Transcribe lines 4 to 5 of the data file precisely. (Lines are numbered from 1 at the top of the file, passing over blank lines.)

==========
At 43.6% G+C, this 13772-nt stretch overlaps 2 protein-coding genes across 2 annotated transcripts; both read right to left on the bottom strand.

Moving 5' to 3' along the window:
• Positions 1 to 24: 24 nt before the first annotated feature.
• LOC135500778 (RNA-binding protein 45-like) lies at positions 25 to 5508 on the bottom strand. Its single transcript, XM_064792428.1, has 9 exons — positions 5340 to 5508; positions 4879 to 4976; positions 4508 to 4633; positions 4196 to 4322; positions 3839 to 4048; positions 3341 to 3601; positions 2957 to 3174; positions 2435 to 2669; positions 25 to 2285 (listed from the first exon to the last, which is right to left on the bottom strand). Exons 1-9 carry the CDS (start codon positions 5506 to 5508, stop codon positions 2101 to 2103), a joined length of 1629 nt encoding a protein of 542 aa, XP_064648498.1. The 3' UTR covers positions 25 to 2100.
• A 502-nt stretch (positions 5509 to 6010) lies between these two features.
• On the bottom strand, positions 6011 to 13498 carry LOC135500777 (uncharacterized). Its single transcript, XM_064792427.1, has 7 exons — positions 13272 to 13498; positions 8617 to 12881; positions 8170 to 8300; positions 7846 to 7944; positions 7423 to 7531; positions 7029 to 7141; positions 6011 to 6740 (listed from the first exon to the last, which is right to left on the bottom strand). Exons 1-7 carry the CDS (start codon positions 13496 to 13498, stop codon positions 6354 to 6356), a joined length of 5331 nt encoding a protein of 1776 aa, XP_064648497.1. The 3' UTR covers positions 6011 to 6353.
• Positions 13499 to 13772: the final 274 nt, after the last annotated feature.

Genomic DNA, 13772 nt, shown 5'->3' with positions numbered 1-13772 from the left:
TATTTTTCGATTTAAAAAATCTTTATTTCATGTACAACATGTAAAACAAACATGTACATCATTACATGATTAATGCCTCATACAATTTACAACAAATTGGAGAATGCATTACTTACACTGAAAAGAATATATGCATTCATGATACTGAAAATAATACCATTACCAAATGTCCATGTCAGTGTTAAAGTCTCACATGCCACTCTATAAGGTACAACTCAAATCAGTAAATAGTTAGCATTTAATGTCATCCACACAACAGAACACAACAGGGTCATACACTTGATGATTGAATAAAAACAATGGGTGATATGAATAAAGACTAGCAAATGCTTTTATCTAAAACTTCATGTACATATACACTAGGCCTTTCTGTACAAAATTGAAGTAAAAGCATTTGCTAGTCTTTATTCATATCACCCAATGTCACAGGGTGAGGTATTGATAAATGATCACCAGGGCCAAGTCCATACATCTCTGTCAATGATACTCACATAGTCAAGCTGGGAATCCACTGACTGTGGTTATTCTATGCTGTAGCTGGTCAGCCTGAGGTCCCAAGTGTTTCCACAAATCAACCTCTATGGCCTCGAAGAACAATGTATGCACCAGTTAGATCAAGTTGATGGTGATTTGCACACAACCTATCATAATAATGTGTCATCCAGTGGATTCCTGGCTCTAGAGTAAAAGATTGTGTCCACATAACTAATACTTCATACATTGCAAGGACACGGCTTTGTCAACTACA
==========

• LOC135500778 (RNA-binding protein 45-like) lies at positions 25 to 5508 on the bottom strand. Its single transcript, XM_064792428.1, has 9 exons — positions 5340 to 5508; positions 4879 to 4976; positions 4508 to 4633; positions 4196 to 4322; positions 3839 to 4048; positions 3341 to 3601; positions 2957 to 3174; positions 2435 to 2669; positions 25 to 2285 (listed from the first exon to the last, which is right to left on the bottom strand). Exons 1-9 carry the CDS (start codon positions 5506 to 5508, stop codon positions 2101 to 2103), a joined length of 1629 nt encoding a protein of 542 aa, XP_064648498.1. The 3' UTR covers positions 25 to 2100.
• A 502-nt stretch (positions 5509 to 6010) lies between these two features.